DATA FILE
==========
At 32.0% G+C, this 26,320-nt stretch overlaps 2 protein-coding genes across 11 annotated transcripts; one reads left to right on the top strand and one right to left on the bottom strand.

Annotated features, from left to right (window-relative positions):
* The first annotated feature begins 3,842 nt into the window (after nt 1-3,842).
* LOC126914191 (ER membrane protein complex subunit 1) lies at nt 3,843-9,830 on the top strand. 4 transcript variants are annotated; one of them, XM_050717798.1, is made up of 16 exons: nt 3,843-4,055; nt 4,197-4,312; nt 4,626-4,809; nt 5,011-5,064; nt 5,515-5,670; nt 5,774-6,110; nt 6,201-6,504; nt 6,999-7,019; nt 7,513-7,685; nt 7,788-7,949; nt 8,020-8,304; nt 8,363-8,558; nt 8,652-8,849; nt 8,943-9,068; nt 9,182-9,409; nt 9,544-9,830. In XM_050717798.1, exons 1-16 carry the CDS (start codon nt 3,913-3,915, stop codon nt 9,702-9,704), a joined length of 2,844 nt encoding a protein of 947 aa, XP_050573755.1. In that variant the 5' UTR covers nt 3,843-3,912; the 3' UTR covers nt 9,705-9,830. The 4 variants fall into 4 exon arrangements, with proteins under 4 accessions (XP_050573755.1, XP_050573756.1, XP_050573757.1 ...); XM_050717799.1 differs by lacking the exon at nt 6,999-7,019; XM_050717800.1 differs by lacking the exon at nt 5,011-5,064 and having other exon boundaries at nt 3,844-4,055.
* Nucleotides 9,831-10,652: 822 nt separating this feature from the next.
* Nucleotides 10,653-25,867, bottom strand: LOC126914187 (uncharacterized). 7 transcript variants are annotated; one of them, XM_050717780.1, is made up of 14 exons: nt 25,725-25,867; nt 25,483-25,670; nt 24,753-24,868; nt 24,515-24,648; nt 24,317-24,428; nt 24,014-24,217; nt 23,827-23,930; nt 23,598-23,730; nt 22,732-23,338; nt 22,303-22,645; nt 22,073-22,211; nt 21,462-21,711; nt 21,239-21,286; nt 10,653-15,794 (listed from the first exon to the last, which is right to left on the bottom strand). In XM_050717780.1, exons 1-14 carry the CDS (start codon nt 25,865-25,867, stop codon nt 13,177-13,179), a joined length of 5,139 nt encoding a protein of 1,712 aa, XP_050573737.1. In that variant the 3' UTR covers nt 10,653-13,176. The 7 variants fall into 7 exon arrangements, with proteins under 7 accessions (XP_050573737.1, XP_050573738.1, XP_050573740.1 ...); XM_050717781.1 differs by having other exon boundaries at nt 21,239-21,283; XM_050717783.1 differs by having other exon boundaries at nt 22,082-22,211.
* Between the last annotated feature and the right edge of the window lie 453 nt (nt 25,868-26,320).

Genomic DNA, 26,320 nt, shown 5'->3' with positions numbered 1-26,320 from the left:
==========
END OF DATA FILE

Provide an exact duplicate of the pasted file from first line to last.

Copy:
At 32.0% G+C, this 26,320-nt stretch overlaps 2 protein-coding genes across 11 annotated transcripts; one reads left to right on the top strand and one right to left on the bottom strand.

Annotated features, from left to right (window-relative positions):
* The first annotated feature begins 3,842 nt into the window (after nt 1-3,842).
* LOC126914191 (ER membrane protein complex subunit 1) lies at nt 3,843-9,830 on the top strand. 4 transcript variants are annotated; one of them, XM_050717798.1, is made up of 16 exons: nt 3,843-4,055; nt 4,197-4,312; nt 4,626-4,809; nt 5,011-5,064; nt 5,515-5,670; nt 5,774-6,110; nt 6,201-6,504; nt 6,999-7,019; nt 7,513-7,685; nt 7,788-7,949; nt 8,020-8,304; nt 8,363-8,558; nt 8,652-8,849; nt 8,943-9,068; nt 9,182-9,409; nt 9,544-9,830. In XM_050717798.1, exons 1-16 carry the CDS (start codon nt 3,913-3,915, stop codon nt 9,702-9,704), a joined length of 2,844 nt encoding a protein of 947 aa, XP_050573755.1. In that variant the 5' UTR covers nt 3,843-3,912; the 3' UTR covers nt 9,705-9,830. The 4 variants fall into 4 exon arrangements, with proteins under 4 accessions (XP_050573755.1, XP_050573756.1, XP_050573757.1 ...); XM_050717799.1 differs by lacking the exon at nt 6,999-7,019; XM_050717800.1 differs by lacking the exon at nt 5,011-5,064 and having other exon boundaries at nt 3,844-4,055.
* Nucleotides 9,831-10,652: 822 nt separating this feature from the next.
* Nucleotides 10,653-25,867, bottom strand: LOC126914187 (uncharacterized). 7 transcript variants are annotated; one of them, XM_050717780.1, is made up of 14 exons: nt 25,725-25,867; nt 25,483-25,670; nt 24,753-24,868; nt 24,515-24,648; nt 24,317-24,428; nt 24,014-24,217; nt 23,827-23,930; nt 23,598-23,730; nt 22,732-23,338; nt 22,303-22,645; nt 22,073-22,211; nt 21,462-21,711; nt 21,239-21,286; nt 10,653-15,794 (listed from the first exon to the last, which is right to left on the bottom strand). In XM_050717780.1, exons 1-14 carry the CDS (start codon nt 25,865-25,867, stop codon nt 13,177-13,179), a joined length of 5,139 nt encoding a protein of 1,712 aa, XP_050573737.1. In that variant the 3' UTR covers nt 10,653-13,176. The 7 variants fall into 7 exon arrangements, with proteins under 7 accessions (XP_050573737.1, XP_050573738.1, XP_050573740.1 ...); XM_050717781.1 differs by having other exon boundaries at nt 21,239-21,283; XM_050717783.1 differs by having other exon boundaries at nt 22,082-22,211.
* Between the last annotated feature and the right edge of the window lie 453 nt (nt 25,868-26,320).

Genomic DNA, 26,320 nt, shown 5'->3' with positions numbered 1-26,320 from the left: